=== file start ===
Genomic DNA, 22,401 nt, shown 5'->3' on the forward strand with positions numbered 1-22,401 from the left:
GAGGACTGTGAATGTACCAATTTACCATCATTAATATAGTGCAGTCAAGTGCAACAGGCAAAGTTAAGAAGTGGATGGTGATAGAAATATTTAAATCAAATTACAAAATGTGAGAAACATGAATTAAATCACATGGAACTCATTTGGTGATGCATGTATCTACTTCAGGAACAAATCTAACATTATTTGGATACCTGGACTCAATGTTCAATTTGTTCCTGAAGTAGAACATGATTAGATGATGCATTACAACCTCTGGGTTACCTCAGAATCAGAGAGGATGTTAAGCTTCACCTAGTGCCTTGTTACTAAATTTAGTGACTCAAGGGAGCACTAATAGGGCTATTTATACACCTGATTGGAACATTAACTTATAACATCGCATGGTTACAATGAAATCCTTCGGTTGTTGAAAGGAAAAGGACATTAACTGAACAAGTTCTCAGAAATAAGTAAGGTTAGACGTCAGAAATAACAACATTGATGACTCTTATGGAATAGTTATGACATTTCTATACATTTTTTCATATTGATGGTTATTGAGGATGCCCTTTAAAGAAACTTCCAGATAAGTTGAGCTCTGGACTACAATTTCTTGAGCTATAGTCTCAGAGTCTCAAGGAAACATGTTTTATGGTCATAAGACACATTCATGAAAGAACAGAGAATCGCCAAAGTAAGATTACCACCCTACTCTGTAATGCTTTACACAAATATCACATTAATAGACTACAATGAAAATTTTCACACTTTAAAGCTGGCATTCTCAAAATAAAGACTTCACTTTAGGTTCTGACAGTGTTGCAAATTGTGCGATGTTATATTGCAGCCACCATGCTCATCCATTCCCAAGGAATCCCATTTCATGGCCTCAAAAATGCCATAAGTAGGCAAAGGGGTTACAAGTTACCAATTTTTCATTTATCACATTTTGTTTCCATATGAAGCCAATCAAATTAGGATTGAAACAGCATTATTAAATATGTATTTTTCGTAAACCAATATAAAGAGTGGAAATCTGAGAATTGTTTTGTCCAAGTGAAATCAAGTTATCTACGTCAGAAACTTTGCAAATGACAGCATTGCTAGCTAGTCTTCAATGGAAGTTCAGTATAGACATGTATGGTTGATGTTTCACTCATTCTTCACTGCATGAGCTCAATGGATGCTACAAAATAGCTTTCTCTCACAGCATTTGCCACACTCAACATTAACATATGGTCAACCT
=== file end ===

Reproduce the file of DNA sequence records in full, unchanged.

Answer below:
Genomic DNA, 22,401 nt, shown 5'->3' on the forward strand with positions numbered 1-22,401 from the left:
GAGGACTGTGAATGTACCAATTTACCATCATTAATATAGTGCAGTCAAGTGCAACAGGCAAAGTTAAGAAGTGGATGGTGATAGAAATATTTAAATCAAATTACAAAATGTGAGAAACATGAATTAAATCACATGGAACTCATTTGGTGATGCATGTATCTACTTCAGGAACAAATCTAACATTATTTGGATACCTGGACTCAATGTTCAATTTGTTCCTGAAGTAGAACATGATTAGATGATGCATTACAACCTCTGGGTTACCTCAGAATCAGAGAGGATGTTAAGCTTCACCTAGTGCCTTGTTACTAAATTTAGTGACTCAAGGGAGCACTAATAGGGCTATTTATACACCTGATTGGAACATTAACTTATAACATCGCATGGTTACAATGAAATCCTTCGGTTGTTGAAAGGAAAAGGACATTAACTGAACAAGTTCTCAGAAATAAGTAAGGTTAGACGTCAGAAATAACAACATTGATGACTCTTATGGAATAGTTATGACATTTCTATACATTTTTTCATATTGATGGTTATTGAGGATGCCCTTTAAAGAAACTTCCAGATAAGTTGAGCTCTGGACTACAATTTCTTGAGCTATAGTCTCAGAGTCTCAAGGAAACATGTTTTATGGTCATAAGACACATTCATGAAAGAACAGAGAATCGCCAAAGTAAGATTACCACCCTACTCTGTAATGCTTTACACAAATATCACATTAATAGACTACAATGAAAATTTTCACACTTTAAAGCTGGCATTCTCAAAATAAAGACTTCACTTTAGGTTCTGACAGTGTTGCAAATTGTGCGATGTTATATTGCAGCCACCATGCTCATCCATTCCCAAGGAATCCCATTTCATGGCCTCAAAAATGCCATAAGTAGGCAAAGGGGTTACAAGTTACCAATTTTTCATTTATCACATTTTGTTTCCATATGAAGCCAATCAAATTAGGATTGAAACAGCATTATTAAATATGTATTTTTCGTAAACCAATATAAAGAGTGGAAATCTGAGAATTGTTTTGTCCAAGTGAAATCAAGTTATCTACGTCAGAAACTTTGCAAATGACAGCATTGCTAGCTAGTCTTCAATGGAAGTTCAGTATAGACATGTATGGTTGATGTTTCACTCATTCTTCACTGCATGAGCTCAATGGATGCTACAAAATAGCTTTCTCTCACAGCATTTGCCACACTCAACATTAACATATGGTCAACCT